## Activity Based Physics Thinking Problems in Mechanics: Projectile Motion |

- (a) The gravitational force
- (b) The time it will take to fall a given distance in air
- (c) The time it will take to fall a given distance in vacuum
- (d) The total force on the object when falling in vacuum
- (e) The total force on the object when falling in air.
- What is the physical system being described by this equation?
- What does each symbol represent?
- Under what conditions does the equation hold?
1) A boy and a girl are tossing an apple back and forth between them. The sketch at the right shows the path the apple followed when watched by an observer looking on from the side. The apple is moving from the left to the right. Five points are marked on the path. Ignore air resistance. (a) Make a copy of this figure. At each of the marked points, draw an
arrow that indicates the magnitude and direction of the apple's velocity
when it passes through that point. 2) Student A says: Galileo said all objects fall with the same speed. I know that's not true. If I drop a balloon and a billiard ball the balloon falls more slowly. Galileo was wrong. Student B says: No. Galileo only said two heavy objects fall with the same speed. If I drop a steel ball and a wooden ball they hit the ground at the same time. Discuss these student's statements. Which one do you agree with? If either or both are wrong, explain why. 3) Consider a metal sphere two inches in diameter (S) and a feather (F). For each quantity in the list below indicate the relation between the quantity for S and F. Is it the same, greater, or lesser? Explain in each case why you gave the answer you did. 4) In C. S. Forster's novel Lieutenant Hornblower (set in the early
1800's) a British naval vessel tries to sneak by a Spanish garrison. The
ship passes as far away from the Spanish guns as it can -- a distance s.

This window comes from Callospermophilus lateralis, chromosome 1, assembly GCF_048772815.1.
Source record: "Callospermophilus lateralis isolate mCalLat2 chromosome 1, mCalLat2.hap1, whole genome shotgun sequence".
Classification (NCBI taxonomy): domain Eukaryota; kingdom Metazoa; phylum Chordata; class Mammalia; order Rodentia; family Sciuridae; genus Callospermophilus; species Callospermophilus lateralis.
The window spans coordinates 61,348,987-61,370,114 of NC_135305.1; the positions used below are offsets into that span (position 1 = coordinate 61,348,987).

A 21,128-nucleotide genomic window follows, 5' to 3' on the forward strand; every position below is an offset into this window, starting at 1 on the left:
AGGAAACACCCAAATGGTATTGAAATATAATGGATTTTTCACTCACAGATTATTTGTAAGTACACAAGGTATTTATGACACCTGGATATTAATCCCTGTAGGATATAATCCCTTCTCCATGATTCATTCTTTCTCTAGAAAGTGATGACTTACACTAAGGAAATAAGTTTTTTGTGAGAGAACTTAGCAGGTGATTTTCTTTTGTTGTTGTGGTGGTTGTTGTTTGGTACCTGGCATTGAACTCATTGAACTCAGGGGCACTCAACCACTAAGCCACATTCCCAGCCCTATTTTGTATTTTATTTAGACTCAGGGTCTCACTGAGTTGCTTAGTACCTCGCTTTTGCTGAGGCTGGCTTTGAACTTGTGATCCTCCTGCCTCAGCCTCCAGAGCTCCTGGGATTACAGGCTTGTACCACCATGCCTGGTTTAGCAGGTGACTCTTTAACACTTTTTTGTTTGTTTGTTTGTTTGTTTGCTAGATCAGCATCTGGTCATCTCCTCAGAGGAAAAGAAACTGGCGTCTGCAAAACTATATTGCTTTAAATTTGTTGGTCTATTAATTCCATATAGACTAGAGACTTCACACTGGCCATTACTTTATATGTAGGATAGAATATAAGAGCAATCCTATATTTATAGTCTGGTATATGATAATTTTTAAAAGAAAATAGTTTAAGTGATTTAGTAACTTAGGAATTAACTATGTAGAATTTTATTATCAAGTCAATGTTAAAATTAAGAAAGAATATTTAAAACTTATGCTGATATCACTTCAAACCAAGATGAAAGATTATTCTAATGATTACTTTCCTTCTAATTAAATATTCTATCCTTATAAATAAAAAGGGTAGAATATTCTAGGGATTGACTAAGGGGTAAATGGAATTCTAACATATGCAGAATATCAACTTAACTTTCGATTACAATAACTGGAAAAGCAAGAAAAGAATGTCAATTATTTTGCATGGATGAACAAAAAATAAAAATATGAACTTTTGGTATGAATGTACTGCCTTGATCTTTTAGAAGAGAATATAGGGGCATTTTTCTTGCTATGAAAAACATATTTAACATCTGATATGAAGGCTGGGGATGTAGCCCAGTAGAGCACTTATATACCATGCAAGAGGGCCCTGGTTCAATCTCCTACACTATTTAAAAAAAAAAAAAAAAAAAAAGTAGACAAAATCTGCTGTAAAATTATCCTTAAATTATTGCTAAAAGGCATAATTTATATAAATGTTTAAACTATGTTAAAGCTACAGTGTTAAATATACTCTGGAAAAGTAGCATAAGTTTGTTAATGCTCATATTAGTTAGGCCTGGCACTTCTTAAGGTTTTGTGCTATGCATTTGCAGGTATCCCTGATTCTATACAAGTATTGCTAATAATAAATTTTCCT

The Spanish gunner knows that his gun has a muzzle velocity equal to v (a) Once the gun is fired, what controls the motion of the cannonball?
Write the equations that determine the vector acceleration of the cannonball
after it leaves the cannon. You may ignore air resistance. You may need one of the following trigonometric identities (true for
all angles theta): 5) A golfer is trying to hit a golf ball onto the green. The green is
a horizontal distance s from his tee and it is up on the side of a hill
a height h above his tee. When he strikes the ball it leaves the tee at
an angle theta to the horizontal. He wants to know with what speed, v (a) Once he has struck the ball, what controls its motion? Write the
equations that determine the vector acceleration of the golf ball after
it leaves the tee. Be sure to specify your coordinate system. For this
part of the problem you may ignore air resistance. 6) The Baltimore Orioles are playing the Boston Red Sox at Fenway Park in Boston. Cal Ripken hits a long fly ball. The ball left his bat at a speed V at an angle of theta above the horizontal. The ball heads towards the "Green monster" in left field -- a high fence. The fence is a distance s from Ripken at home plate and its height is h. (a) Draw a labeled diagram of what is happening. 7) A test rocket containing a probe to determine the composition of the upper atmosphere is fired vertically upward from an initial position at ground level. During the time T while its fuel supply lasts, it ascends with a constant upward acceleration of magnitude 2g. Assume that air resistance can be neglected and that the rocket goes a small enough height that the earth's gravitational force can be assumed to be constant. (a) What is the speed and height of the rocket above ground level when
the fuel runs out?
9) In our readings about mechanics we encounter the following equations: For each equation, discuss the following questions. Sketch on your paper a diagram in which you put each of the equations in a box. Connect with an arrow any pair of equations when one equation can be easily derived from another by considering a special case. (The arrow should point from the more general to the more specific equation.) |

These problems written and collected by E. F. Redish. Photos and figures
by E. F. Redish. These problems may be freely used in classrooms. They
may be copied and cited in published work if the *Activity Based Physics
Thinking Problems in Physics site* is mentioned and the URL given. Web
page edited by K.A. Vick

To contribute problems to this site, send them to redish@physics.umd.edu.

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Last modified June 21, 2002